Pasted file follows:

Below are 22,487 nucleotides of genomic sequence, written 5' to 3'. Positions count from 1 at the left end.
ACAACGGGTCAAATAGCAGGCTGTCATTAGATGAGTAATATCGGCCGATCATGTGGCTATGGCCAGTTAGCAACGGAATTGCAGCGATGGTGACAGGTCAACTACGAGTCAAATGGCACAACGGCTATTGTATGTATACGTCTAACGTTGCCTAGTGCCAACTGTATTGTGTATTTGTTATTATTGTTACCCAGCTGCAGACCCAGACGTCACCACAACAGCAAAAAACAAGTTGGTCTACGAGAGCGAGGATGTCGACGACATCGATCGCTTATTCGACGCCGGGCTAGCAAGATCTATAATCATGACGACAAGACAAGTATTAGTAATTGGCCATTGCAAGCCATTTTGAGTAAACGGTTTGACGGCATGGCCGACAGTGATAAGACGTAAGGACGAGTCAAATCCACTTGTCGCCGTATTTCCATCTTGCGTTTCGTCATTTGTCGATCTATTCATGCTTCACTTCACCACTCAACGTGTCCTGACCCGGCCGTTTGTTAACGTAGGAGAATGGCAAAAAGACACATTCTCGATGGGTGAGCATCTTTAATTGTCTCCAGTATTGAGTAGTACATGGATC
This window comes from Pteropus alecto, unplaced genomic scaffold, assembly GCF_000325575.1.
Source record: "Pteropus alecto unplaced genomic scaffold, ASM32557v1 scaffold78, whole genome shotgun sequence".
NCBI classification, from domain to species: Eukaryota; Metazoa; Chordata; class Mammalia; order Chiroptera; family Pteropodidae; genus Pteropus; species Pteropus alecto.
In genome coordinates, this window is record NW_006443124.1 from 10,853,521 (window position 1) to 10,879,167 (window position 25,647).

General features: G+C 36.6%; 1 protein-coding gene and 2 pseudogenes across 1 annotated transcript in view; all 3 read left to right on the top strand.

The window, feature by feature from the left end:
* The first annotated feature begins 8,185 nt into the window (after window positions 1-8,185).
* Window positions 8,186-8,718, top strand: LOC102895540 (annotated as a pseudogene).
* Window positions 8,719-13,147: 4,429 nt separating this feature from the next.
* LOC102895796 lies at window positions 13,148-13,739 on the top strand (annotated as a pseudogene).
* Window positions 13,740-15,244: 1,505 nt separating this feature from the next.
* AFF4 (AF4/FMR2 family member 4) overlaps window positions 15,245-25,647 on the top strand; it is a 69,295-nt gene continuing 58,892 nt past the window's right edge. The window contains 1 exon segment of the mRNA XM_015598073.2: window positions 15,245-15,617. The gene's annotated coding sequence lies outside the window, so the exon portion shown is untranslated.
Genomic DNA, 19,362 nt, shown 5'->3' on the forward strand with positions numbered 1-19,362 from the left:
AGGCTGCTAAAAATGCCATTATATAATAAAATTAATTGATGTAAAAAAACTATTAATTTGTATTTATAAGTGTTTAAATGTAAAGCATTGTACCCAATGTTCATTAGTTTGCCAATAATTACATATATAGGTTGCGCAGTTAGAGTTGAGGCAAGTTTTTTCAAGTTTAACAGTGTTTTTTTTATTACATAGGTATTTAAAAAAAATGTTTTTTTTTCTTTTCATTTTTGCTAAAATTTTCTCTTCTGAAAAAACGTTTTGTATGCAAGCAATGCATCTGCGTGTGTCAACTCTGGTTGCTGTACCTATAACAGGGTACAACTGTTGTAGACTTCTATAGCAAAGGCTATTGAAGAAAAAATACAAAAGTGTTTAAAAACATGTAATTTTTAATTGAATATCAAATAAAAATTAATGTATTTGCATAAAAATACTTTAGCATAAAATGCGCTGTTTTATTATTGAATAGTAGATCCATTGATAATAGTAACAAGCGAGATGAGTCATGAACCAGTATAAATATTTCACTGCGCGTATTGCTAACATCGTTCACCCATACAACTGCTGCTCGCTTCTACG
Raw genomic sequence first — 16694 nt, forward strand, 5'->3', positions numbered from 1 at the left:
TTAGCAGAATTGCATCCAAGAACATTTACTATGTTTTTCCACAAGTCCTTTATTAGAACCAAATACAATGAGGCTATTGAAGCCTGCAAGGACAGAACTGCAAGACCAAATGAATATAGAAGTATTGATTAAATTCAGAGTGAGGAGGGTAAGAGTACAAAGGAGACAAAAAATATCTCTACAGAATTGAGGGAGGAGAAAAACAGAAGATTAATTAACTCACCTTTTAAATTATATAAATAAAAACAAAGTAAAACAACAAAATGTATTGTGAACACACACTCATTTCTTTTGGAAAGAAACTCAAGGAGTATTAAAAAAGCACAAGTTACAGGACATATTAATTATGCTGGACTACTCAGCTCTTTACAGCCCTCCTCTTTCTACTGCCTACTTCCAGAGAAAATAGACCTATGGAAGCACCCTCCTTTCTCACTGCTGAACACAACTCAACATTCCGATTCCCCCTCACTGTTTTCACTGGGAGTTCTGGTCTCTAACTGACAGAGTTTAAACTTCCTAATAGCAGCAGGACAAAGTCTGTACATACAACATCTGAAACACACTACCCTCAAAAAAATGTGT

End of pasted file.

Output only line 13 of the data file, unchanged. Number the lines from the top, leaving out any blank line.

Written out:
* Window positions 13,740-15,244: 1,505 nt separating this feature from the next.